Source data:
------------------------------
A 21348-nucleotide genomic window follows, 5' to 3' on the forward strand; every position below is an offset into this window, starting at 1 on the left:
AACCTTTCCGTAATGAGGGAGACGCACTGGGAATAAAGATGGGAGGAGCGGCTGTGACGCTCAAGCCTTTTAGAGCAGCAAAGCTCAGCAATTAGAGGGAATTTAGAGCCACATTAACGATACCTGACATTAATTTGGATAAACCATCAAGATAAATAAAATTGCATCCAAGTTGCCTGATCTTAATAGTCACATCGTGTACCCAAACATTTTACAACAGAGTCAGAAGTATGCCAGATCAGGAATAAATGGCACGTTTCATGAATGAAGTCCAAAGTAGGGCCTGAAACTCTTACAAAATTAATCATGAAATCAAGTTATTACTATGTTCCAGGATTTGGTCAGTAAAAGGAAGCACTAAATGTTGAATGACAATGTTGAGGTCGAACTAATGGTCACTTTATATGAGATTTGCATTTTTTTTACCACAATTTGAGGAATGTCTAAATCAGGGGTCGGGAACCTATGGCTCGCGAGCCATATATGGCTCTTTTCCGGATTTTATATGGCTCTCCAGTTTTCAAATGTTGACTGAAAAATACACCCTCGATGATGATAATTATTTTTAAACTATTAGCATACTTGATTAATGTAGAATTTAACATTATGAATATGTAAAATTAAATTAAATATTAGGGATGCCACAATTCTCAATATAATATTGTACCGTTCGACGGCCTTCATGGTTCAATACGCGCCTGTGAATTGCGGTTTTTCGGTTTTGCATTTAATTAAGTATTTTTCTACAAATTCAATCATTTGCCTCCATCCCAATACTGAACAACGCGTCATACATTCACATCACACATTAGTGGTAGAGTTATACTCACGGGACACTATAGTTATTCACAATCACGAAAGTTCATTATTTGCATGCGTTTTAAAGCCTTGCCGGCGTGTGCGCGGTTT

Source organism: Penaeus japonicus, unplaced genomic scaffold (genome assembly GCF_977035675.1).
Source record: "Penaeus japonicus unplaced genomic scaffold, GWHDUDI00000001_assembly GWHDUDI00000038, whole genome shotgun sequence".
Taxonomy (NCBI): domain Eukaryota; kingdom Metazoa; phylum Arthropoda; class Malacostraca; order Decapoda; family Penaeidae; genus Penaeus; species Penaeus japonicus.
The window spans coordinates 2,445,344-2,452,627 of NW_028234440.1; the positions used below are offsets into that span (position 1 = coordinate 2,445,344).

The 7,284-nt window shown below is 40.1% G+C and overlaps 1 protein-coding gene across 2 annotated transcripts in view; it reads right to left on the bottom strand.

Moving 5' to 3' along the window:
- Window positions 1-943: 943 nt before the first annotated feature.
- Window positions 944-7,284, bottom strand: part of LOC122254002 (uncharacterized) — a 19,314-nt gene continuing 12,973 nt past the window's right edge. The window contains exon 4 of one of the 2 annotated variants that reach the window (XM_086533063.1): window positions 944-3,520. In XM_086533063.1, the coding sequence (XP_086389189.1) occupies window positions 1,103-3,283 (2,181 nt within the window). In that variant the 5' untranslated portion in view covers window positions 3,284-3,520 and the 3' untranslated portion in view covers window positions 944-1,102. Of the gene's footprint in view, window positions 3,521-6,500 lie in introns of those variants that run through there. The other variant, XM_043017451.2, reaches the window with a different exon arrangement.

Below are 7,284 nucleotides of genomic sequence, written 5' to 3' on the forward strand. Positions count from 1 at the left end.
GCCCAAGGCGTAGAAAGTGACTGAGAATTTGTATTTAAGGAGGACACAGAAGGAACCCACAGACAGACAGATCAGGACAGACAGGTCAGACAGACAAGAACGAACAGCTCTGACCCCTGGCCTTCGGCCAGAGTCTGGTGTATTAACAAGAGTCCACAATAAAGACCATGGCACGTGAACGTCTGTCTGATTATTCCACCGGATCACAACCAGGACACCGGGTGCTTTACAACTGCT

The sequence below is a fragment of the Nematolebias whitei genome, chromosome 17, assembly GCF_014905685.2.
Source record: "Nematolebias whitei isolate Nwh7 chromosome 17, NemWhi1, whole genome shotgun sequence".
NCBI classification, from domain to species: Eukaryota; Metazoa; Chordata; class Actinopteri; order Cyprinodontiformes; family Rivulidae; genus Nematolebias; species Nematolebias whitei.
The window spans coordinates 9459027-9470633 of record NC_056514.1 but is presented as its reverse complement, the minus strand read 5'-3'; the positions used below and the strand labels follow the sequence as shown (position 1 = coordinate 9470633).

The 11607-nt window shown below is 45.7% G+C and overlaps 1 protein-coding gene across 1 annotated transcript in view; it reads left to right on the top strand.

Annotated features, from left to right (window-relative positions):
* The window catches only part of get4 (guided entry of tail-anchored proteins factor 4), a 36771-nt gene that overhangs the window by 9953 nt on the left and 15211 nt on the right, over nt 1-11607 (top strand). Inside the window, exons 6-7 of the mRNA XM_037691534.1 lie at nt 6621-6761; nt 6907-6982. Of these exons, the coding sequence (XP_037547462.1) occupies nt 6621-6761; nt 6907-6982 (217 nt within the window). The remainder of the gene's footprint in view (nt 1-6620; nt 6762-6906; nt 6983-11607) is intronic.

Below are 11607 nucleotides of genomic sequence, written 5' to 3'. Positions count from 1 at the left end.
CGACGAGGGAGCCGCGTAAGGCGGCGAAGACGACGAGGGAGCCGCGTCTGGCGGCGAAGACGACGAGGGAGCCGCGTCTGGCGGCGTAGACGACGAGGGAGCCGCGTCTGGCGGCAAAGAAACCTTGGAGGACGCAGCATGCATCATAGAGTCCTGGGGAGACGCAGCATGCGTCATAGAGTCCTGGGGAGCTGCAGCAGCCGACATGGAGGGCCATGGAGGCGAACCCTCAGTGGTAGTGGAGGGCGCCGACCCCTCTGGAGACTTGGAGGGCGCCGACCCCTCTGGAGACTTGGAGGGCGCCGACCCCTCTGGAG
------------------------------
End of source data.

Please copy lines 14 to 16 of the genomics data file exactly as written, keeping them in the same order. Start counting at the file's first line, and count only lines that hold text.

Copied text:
Source record: "Nematolebias whitei isolate Nwh7 chromosome 17, NemWhi1, whole genome shotgun sequence".
NCBI classification, from domain to species: Eukaryota; Metazoa; Chordata; class Actinopteri; order Cyprinodontiformes; family Rivulidae; genus Nematolebias; species Nematolebias whitei.
The window spans coordinates 9459027-9470633 of record NC_056514.1 but is presented as its reverse complement, the minus strand read 5'-3'; the positions used below and the strand labels follow the sequence as shown (position 1 = coordinate 9470633).